(Cross-posted from my website)
I’ve written a report about whether advanced AIs will fake alignment during training in order to get power later – a behavior I call “scheming” (also sometimes called “deceptive alignment”). The report is available on arXiv here. There’s also an audio version here, and I’ve included the introductory section below (with audio for that section here). This section includes a full summary of the report, which covers most of the main points and technical terminology. I’m hoping that the summary will provide much of the context necessary to understand individual sections of the report on their own.
This report examines whether advanced AIs that perform well in training will be doing so in order to gain power later – a behavior I call “scheming” (also sometimes called
You can’t optimise an allocation of resources if you don’t know what the current one is. Existing maps of alignment research are mostly too old to guide you and the field has nearly no ratchet, no common knowledge of what everyone is doing and why, what is abandoned and why, what is renamed, what relates to what, what is going on.
This post is mostly just a big index: a link-dump for as many currently active AI safety agendas as we could find. But even a linkdump is plenty subjective. It maps work to conceptual clusters 1-1, aiming to answer questions like “I wonder what happened to the exciting idea I heard about at that one conference” and “I just read a post on a surprising new insight and...
This is Section 2.1 of my report “Scheming AIs: Will AIs fake alignment during training in order to get power?”. There’s also a summary of the full report here (audio here). The summary covers most of the main points and technical terms, and I’m hoping that it will provide much of the context necessary to understand individual sections of the report on their own.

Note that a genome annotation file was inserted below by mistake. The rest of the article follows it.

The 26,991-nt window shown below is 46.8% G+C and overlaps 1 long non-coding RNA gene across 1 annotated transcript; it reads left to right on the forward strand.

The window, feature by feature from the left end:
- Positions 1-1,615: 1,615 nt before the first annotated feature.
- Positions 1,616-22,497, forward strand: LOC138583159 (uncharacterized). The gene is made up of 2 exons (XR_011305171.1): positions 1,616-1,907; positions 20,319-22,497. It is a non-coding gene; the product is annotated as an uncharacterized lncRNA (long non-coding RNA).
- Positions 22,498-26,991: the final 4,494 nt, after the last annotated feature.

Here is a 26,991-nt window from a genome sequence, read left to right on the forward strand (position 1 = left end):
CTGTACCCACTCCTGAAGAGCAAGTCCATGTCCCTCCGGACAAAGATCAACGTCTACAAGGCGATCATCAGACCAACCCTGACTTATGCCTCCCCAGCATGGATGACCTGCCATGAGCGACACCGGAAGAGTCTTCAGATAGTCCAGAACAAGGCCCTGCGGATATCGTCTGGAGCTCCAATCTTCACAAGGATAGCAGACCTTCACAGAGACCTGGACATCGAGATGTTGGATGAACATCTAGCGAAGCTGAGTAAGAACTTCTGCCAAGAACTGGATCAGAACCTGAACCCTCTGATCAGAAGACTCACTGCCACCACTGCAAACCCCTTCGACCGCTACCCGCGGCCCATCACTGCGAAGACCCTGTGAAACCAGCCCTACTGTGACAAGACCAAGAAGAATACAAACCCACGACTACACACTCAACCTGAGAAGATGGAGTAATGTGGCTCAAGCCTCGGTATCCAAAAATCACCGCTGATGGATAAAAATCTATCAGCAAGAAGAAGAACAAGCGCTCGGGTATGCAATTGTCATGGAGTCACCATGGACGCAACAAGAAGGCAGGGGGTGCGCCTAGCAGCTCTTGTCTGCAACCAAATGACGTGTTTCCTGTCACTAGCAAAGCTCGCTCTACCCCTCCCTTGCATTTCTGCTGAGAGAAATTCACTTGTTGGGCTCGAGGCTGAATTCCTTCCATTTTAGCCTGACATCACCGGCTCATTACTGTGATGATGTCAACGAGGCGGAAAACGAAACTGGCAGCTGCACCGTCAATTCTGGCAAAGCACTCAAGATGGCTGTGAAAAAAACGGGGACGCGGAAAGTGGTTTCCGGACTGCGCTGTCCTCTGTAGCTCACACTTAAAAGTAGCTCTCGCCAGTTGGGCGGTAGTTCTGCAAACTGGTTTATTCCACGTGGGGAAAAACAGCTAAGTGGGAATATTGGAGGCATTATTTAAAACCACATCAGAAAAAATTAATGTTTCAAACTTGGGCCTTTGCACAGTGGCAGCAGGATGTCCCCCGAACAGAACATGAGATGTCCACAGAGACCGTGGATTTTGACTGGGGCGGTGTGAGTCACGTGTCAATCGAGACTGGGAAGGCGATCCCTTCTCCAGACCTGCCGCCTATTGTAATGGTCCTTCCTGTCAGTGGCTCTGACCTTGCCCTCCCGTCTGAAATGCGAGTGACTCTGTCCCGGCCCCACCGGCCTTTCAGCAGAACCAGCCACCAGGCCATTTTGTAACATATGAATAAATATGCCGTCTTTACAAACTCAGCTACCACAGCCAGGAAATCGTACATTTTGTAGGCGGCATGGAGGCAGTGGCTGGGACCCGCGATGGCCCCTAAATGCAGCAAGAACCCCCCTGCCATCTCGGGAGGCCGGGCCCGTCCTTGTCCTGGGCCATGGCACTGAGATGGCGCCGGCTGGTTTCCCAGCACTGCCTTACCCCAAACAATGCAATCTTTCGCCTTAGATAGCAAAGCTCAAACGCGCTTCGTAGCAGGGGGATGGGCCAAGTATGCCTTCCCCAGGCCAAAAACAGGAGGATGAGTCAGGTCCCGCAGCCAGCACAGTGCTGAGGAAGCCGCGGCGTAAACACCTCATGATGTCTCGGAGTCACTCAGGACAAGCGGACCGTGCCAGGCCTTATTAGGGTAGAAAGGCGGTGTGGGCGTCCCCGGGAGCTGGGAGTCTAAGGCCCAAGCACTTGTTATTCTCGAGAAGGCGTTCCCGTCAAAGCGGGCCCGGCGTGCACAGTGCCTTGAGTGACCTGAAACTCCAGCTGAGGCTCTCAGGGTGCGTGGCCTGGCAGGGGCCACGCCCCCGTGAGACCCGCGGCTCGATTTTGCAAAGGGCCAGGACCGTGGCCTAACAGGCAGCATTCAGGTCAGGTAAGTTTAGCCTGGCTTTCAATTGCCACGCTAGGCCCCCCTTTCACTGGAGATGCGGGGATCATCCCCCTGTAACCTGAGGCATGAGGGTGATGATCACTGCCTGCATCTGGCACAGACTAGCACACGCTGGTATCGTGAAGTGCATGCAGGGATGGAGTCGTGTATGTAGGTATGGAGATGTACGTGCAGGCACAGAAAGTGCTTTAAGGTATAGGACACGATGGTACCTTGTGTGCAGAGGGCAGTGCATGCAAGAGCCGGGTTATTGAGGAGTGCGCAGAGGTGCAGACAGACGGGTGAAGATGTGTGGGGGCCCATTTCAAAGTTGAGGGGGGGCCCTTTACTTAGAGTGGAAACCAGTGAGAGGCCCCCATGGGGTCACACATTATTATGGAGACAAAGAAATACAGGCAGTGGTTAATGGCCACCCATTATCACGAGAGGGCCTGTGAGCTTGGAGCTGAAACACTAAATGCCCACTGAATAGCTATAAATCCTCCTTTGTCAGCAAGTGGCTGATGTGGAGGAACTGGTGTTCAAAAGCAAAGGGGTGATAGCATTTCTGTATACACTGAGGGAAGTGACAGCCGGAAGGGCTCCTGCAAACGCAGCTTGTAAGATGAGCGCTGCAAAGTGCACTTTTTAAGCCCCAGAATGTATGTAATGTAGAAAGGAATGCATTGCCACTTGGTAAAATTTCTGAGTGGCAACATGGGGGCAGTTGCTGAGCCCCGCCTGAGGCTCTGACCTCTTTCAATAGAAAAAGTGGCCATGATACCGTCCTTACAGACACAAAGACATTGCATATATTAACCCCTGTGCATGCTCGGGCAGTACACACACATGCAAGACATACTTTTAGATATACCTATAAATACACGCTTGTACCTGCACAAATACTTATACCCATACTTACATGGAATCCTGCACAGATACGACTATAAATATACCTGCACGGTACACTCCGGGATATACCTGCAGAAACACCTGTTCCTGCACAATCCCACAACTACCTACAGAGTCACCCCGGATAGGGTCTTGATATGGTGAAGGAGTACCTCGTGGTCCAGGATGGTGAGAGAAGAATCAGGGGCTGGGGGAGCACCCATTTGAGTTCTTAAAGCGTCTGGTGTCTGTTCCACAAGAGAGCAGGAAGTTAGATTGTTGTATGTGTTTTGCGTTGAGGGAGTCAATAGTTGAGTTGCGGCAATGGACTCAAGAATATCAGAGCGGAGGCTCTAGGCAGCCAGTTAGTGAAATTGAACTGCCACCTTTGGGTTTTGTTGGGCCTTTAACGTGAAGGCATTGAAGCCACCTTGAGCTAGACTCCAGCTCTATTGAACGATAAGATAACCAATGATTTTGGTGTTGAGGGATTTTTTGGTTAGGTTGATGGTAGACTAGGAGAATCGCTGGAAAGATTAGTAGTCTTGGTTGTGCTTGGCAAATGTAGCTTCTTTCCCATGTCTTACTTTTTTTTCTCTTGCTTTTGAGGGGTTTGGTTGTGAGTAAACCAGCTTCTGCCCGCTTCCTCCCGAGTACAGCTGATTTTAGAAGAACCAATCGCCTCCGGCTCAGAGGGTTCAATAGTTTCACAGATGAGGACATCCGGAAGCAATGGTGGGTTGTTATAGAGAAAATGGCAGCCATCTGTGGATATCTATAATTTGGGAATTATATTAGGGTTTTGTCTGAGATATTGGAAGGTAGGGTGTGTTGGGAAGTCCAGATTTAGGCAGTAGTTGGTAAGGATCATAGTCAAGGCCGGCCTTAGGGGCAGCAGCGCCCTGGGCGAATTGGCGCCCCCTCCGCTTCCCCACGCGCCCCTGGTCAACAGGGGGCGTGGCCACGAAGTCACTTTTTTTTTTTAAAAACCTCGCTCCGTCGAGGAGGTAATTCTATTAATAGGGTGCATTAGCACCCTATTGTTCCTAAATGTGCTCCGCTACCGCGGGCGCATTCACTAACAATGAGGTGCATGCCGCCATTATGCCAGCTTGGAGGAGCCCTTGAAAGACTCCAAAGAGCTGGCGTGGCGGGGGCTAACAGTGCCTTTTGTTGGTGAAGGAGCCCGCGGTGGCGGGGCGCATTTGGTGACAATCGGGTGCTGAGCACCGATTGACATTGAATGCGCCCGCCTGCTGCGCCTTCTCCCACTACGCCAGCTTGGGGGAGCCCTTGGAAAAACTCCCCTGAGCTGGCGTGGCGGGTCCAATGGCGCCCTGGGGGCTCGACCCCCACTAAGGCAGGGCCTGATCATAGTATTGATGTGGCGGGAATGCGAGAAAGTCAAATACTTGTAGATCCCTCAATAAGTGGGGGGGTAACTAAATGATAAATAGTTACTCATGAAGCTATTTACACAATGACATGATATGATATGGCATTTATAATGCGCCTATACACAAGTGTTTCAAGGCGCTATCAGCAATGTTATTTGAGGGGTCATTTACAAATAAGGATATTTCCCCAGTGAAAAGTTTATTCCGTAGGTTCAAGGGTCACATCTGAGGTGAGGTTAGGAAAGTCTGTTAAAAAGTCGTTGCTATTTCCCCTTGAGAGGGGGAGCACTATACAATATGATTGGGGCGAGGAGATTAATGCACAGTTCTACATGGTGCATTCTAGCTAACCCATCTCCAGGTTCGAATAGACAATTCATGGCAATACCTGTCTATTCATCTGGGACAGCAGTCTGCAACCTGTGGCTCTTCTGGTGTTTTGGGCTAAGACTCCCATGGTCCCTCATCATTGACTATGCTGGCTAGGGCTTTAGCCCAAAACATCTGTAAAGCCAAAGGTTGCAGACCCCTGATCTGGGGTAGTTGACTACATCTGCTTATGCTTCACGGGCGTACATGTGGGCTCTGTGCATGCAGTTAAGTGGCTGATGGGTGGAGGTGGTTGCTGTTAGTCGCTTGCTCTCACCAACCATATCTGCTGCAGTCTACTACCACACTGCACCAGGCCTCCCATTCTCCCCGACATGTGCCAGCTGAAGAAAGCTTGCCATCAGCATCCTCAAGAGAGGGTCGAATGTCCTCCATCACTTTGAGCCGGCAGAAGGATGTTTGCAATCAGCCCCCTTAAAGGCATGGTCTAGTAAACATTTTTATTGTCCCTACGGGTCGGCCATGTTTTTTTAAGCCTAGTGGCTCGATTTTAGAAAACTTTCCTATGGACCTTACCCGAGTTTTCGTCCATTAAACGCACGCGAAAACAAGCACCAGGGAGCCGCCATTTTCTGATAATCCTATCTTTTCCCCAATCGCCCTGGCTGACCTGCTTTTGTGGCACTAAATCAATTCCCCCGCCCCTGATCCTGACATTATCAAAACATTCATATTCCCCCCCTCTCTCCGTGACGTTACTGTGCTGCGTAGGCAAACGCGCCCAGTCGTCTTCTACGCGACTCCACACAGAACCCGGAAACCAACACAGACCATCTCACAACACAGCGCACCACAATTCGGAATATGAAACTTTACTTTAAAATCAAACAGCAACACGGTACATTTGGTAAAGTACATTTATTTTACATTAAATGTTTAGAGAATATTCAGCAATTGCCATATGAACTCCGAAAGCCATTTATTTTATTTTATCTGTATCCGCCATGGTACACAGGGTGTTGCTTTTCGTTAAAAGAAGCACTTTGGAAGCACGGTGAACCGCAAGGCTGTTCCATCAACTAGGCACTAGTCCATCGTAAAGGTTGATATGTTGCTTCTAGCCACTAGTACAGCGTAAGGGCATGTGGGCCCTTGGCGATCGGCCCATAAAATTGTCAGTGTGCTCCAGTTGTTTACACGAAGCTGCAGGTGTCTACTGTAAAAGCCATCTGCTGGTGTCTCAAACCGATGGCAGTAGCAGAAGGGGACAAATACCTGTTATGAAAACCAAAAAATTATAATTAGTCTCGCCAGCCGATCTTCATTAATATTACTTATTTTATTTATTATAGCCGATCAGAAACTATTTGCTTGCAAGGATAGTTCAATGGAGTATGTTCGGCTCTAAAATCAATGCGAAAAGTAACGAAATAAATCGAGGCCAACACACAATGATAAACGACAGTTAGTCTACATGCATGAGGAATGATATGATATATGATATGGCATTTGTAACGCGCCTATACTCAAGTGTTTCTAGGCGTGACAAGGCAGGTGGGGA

Audio version of this section here, or search "Joe Carlsmith Audio" on your podcast app.
Let's turn, now, to examining the probability that baseline ML methods for training advanced AIs will produce schemers. I'll begin with an examination of the prerequisites for scheming. I'll focus on:
Situational awareness: that is, the model understands that it's a model in a training process, what the training process will reward,
ETA: I'm not saying that MIRI thought AIs wouldn't understand human values. If there's only one thing you take away from this post, please don't take away that. Here is Linch's attempted summary of this post, which I largely agree with.
Recently, many people have talked about whether some of the main MIRI people (Eliezer Yudkowsky, Nate Soares, and Rob Bensinger) should update on whether value alignment is easier than they thought given that GPT-4 seems to follow human directions and act within moral constraints pretty well (here are two specific examples of people talking about this: 1, 2). Because these conversations are often hard to follow without much context, I'll just provide a brief caricature of how I think this argument has gone in the places I've...
Status: Vague, sorry. The point seems almost tautological to me, and yet also seems like the correct answer to the people going around saying “LLMs turned out to be not very want-y, when are the people who expected 'agents' going to update?”, so, here we are.
Okay, so you know how AI today isn't great at certain... let's say "long-horizon" tasks? Like novel large-scale engineering projects, or writing a long book series with lots of foreshadowing?
(Modulo the fact that it can play chess pretty well, which is longer-horizon than some things; this distinction is quantitative rather than qualitative and it’s being eroded, etc.)
And you know how the AI doesn't seem to have all that much "want"- or "desire"-like behavior?
(Modulo, e.g., the fact that it can play chess pretty...